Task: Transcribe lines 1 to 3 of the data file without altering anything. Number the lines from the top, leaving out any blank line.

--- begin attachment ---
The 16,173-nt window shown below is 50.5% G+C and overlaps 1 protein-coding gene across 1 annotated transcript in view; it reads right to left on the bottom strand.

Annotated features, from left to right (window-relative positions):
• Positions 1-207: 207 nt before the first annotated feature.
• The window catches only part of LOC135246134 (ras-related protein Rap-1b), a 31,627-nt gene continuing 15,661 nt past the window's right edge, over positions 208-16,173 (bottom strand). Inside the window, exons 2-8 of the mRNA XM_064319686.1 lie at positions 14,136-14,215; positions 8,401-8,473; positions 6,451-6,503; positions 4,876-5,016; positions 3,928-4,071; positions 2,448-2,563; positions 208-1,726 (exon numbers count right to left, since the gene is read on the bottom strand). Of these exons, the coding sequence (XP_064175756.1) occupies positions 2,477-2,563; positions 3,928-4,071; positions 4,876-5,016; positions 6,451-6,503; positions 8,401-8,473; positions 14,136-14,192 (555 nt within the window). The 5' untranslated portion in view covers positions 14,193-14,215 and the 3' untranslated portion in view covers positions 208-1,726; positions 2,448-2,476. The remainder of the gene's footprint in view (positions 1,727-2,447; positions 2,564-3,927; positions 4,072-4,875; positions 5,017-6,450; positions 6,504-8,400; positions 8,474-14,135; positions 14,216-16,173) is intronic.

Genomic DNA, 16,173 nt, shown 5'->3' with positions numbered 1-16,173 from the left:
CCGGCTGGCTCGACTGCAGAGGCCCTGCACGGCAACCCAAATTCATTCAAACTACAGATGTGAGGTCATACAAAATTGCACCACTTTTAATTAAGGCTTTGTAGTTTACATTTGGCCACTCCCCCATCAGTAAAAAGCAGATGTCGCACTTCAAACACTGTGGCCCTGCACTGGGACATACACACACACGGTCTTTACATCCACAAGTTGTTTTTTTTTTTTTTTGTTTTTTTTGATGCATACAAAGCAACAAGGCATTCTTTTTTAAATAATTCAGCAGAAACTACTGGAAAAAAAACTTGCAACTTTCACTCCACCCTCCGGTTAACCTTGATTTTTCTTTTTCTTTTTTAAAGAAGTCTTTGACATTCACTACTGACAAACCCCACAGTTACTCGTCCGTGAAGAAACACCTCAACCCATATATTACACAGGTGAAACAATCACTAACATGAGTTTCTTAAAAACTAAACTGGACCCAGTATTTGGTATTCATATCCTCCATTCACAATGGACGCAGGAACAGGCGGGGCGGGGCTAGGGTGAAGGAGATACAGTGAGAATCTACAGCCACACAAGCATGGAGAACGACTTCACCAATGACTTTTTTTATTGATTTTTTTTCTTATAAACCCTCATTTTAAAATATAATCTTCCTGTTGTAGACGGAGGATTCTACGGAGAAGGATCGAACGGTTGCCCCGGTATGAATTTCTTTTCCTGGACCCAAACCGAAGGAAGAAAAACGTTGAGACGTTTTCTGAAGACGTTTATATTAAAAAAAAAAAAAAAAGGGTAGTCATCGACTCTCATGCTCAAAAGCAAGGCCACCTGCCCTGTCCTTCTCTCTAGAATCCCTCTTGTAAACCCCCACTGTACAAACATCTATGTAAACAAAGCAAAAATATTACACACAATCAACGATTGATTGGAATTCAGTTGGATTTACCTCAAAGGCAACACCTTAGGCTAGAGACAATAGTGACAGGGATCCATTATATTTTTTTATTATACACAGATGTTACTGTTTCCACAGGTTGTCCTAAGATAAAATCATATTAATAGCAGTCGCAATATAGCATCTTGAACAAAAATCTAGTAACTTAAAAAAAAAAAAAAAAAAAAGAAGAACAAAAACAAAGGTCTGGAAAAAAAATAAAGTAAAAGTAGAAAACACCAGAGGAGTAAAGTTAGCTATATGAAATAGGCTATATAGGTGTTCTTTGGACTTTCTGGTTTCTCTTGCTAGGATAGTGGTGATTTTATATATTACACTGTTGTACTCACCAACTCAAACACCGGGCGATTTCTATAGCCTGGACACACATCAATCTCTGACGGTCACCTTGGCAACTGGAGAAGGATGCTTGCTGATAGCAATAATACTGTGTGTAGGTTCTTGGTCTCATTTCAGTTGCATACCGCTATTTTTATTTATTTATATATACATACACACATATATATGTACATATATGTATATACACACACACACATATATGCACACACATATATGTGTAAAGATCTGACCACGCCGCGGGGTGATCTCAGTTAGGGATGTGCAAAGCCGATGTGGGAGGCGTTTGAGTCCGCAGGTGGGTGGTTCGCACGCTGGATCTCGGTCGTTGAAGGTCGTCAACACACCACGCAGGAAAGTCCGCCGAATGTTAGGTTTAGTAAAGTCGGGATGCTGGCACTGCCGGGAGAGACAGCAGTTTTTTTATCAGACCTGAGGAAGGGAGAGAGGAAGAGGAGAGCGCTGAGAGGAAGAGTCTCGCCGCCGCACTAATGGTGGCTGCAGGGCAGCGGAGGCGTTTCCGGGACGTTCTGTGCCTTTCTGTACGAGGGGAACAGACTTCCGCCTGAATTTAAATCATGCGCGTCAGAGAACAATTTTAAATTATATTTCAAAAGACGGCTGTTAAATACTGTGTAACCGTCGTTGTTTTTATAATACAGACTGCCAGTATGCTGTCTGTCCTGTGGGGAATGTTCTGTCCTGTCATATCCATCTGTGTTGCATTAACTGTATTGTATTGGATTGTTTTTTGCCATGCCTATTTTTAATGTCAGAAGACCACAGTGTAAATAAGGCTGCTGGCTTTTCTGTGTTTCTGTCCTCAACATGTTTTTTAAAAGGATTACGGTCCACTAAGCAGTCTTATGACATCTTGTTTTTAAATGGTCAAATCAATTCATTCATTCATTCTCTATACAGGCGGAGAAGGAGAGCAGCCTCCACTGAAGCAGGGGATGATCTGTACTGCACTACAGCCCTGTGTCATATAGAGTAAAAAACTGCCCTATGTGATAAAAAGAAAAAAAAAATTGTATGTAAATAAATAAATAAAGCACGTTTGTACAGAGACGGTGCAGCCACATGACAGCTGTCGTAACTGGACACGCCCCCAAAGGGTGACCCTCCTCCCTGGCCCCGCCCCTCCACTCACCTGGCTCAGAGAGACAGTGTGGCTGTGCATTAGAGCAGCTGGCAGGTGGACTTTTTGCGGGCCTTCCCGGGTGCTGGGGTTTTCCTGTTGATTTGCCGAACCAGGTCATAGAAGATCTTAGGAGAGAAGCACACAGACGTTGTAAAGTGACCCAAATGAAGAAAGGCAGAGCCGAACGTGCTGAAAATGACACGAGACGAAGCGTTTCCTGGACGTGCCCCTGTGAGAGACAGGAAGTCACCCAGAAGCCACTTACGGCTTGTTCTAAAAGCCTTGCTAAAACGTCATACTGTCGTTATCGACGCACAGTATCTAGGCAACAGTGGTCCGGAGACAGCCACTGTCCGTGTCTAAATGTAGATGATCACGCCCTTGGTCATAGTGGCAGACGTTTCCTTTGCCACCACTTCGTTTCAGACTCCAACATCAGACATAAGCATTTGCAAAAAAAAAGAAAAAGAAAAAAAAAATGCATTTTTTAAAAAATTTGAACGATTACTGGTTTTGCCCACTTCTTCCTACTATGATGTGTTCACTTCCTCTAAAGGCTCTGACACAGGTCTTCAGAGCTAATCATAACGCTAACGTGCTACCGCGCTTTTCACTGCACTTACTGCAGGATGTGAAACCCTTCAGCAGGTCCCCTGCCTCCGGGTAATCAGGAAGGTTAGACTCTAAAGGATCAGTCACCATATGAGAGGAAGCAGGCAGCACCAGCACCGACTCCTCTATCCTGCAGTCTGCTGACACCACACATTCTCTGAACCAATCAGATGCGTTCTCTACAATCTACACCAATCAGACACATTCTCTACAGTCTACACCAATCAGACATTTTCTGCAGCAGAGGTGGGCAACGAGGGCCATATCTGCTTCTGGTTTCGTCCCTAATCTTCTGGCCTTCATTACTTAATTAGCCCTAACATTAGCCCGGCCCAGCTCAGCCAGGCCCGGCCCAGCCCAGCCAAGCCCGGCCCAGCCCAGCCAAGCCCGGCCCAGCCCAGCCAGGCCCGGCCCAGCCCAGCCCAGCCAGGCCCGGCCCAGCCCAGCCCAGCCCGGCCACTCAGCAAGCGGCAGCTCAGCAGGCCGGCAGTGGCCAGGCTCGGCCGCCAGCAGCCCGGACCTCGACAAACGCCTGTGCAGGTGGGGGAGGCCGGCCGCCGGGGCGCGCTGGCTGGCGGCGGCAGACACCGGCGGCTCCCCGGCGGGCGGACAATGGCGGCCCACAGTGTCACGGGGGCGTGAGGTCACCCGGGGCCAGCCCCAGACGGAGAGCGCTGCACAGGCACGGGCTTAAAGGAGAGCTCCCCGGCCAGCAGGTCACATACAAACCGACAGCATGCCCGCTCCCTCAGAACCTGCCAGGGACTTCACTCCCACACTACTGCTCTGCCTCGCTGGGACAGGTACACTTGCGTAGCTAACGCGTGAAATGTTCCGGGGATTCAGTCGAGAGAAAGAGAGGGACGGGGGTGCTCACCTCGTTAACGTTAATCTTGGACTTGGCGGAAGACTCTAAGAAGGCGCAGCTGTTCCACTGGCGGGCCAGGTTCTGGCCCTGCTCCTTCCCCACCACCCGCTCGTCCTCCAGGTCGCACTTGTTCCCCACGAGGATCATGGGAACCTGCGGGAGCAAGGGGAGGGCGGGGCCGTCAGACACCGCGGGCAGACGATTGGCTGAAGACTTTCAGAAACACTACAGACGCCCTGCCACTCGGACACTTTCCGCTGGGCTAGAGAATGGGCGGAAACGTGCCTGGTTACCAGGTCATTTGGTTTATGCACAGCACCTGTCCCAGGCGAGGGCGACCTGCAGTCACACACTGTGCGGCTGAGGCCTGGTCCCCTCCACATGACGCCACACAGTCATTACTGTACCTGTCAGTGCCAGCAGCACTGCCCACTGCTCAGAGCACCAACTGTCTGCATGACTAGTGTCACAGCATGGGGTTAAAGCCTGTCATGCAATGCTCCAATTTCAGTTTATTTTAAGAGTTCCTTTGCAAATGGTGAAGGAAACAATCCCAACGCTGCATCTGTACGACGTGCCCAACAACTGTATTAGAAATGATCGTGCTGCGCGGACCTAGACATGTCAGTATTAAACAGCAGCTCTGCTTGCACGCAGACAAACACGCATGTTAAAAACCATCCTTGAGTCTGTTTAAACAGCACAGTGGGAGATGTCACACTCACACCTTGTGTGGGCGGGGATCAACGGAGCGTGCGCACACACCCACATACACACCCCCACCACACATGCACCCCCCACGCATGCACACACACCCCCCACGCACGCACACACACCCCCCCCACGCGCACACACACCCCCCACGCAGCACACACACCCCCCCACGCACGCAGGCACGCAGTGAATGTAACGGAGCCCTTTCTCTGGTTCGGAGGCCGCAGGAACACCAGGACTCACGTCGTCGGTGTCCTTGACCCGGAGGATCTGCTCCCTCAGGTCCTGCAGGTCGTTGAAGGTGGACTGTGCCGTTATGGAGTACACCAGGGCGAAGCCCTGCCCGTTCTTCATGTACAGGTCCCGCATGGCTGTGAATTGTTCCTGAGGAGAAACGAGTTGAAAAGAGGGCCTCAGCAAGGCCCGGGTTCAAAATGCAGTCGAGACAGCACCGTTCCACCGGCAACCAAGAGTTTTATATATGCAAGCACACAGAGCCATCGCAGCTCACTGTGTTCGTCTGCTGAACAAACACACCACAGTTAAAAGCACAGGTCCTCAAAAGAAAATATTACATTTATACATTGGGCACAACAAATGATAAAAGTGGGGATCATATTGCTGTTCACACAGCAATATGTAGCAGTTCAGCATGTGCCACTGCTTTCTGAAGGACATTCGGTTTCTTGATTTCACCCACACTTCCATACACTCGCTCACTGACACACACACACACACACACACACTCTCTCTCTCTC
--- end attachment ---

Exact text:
The 16,173-nt window shown below is 50.5% G+C and overlaps 1 protein-coding gene across 1 annotated transcript in view; it reads right to left on the bottom strand.

Annotated features, from left to right (window-relative positions):
• Positions 1-207: 207 nt before the first annotated feature.